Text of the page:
The Director for the Kent and Medway Stroke Review says delays to plans for new hyper-acute stroke units will inevitably result in ‘more deaths and more disability.’
Rachel Jones has responded to calls from health campaigners who want the decision to axe QEQM’s acute unit in favour of a specialist unit at Ashford referred back to government by Kent County Council’s health overview committee when they meet on March 1. Suggestions from county councillor Karen Constantine and others are that the decision should be taken to judicial review.
A final decision on the location for three hyper-acute stroke units (HASUs) across Kent & Medway was confirmed by the Joint Committee of Clinical Commissioning Groups (JCCCG) at a meeting in Maidstone on February 14.
The units will be at Darent Valley Hospital, Maidstone Hospital and William Harvey Hospital – meaning the closure of acute services at Margate’s QEQM Hospital as well as at Medway Hospital, Tunbridge Wells Hospital, and Kent & Canterbury Hospital – which has already had its service withdrawn due to the removal of training doctors by Health Education England in March 2017
The plan is for Darent Valley to have a 34 bed unit, Maidstone General Hospital 38 beds and William Harvey Hospital 52 beds.
A sustained campaign against the proposals has been conducted for more than a year by Save Our NHS in Kent, isle county councillors and many members of the public.
SONiK has been fighting for a fourth HASU at QEQM and is now urging members of the health scrutiny committee to vote to refer the plan back to government.
Cllr Constantine said if the referral failed the issue may have to go to the courts. She said:“ It’s time to come together to start a Judicial Review (a court proceeding where a judge reviews the lawfulness of a decision or action made by a public body.) This won’t be easy but working together I believe we can do it.”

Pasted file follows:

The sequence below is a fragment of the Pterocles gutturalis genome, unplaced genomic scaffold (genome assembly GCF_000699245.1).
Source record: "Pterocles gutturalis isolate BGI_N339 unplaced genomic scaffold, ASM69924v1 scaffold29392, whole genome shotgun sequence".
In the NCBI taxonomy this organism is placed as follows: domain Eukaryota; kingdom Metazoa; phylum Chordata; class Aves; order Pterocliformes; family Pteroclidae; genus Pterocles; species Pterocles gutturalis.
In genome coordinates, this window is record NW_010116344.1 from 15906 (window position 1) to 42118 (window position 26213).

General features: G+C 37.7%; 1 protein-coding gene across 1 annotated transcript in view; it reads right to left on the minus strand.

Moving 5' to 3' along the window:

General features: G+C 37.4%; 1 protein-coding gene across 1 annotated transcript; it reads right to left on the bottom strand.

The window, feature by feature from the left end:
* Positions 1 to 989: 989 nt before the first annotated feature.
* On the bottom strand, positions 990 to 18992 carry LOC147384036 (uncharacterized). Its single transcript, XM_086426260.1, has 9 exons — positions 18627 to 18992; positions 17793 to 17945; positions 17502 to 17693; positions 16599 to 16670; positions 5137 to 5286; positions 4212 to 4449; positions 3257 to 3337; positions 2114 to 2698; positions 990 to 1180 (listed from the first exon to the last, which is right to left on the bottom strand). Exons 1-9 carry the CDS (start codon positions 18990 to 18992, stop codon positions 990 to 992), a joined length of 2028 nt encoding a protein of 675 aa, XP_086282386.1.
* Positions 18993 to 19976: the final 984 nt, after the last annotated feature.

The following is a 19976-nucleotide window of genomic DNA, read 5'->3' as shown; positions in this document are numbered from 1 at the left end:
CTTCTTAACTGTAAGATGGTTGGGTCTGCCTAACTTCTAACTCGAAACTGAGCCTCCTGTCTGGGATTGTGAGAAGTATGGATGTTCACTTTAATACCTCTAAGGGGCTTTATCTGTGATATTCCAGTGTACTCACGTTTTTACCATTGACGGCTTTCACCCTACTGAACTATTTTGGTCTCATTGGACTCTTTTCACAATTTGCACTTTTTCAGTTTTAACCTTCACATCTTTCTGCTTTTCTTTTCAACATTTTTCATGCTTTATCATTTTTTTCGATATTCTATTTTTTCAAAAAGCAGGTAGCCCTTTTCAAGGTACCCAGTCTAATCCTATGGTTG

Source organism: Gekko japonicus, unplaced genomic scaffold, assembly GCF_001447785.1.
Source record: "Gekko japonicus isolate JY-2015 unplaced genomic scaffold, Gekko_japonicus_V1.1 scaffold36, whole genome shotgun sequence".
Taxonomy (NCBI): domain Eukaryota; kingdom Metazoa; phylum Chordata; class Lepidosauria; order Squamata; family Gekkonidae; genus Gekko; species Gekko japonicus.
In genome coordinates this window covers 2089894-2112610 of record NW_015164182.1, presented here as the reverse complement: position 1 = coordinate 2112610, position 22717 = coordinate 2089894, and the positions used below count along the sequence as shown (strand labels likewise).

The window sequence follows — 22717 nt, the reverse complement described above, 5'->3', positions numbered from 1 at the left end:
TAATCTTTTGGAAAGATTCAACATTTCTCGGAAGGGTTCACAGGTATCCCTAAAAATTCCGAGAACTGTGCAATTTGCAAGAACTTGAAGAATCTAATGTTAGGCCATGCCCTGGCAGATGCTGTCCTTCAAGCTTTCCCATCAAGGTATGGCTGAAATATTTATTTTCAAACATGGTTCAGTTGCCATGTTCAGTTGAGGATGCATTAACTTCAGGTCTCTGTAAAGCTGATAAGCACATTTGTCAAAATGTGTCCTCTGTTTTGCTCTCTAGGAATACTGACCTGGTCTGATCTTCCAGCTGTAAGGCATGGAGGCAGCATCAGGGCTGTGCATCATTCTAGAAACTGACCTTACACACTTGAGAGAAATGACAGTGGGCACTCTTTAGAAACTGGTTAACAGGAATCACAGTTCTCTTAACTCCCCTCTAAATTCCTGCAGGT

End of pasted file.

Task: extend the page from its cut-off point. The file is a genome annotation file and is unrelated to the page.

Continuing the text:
Rachel Jones said people’s concerns were understandable but the decision had been reached on the basis of “the huge body of evidence set out by the Royal College of Physicians’ 2016 guidelines on stroke.”
She added: “As the stroke consultants said recently, the reality is, sadly, that any stroke patient who dies within a few hours of having a stroke would almost certainly have died whether they were at home, in an ambulance or being cared for in the best stroke unit in the world.
“For the very small percentage of patients whose strokes are the cause of almost instant death, or who fall into a coma and never wake up, currently little can be done.
“However most people will survive their stroke, and the critical factor for them is how we can reduce their risk of dying in the following days, minimise their risk of long-term disability and therefore improve independence.
“While undertaking the stroke review, we have considered the health and wellbeing of the entire population who use Kent and Medway stroke services.
“We have carefully considered population growth, deprivation and travel times to potential hyper acute stroke units in our review. We believe the rigorous process that we have followed and the decision we made will enable us to best meet the needs of our whole population, and save an extra life a fortnight.
“We will, of course, comply with any requirements that a judicial review or referral to the Secretary of State brings but are aware that this will have an impact on the implementation of the HASUs across Kent and Medway. Any delay to implementation will inevitably lead to more deaths and more disability than if we are able to go ahead as planned.”
The JCCCG expects the hyper-acute units at Darent Valley and Maidstone to go live in March 2020 followed by the William Harvey Hospital in spring 2021.
A spokesman d=for campaigners SONIK said: “We are very interested to know where the new claim that an extra life will be saved every fortnight comes from, and we will be asking Rachel Jones to clarify. All the evidence we have seen shows a very different story – including a study that shows death rates can rise by 21%. You can read the SONIK report showing the dangers of relocating urgent stroke care so far way at https://bit.ly/2NdADsH. The list of problems with the stroke plans is long, and quite frankly, shocking.”
The decision has been branded “disappointing” by South Thanet MP Craig Mackinlay but he added that in light of the ‘shamefully poor’ stroke care across Kent and Medway – with QEQM rated a D from a possible A to E scoring – “more is the pity that we must wait until 2021 for the new configuration which will have better health outcomes, despite the issues of local accessibility.”
He acknowledged fears that Thanet patients would have to travel too far, with journey times to Ashford taking over an hour but added: “I am somewhat reassured that the HASU formula ensures that specialist stroke teams are likely to be better prepared for arrival of patients, will have dedicated stroke staff 24/7 and with the team, the very best of equipment meaning more rapid scans and treatment once at the hospital.
“This stands in some contrast to the situation now, whereby journey time might be short, but patients enter the waiting queue of ambulance arrivals and delay during triage assessments.”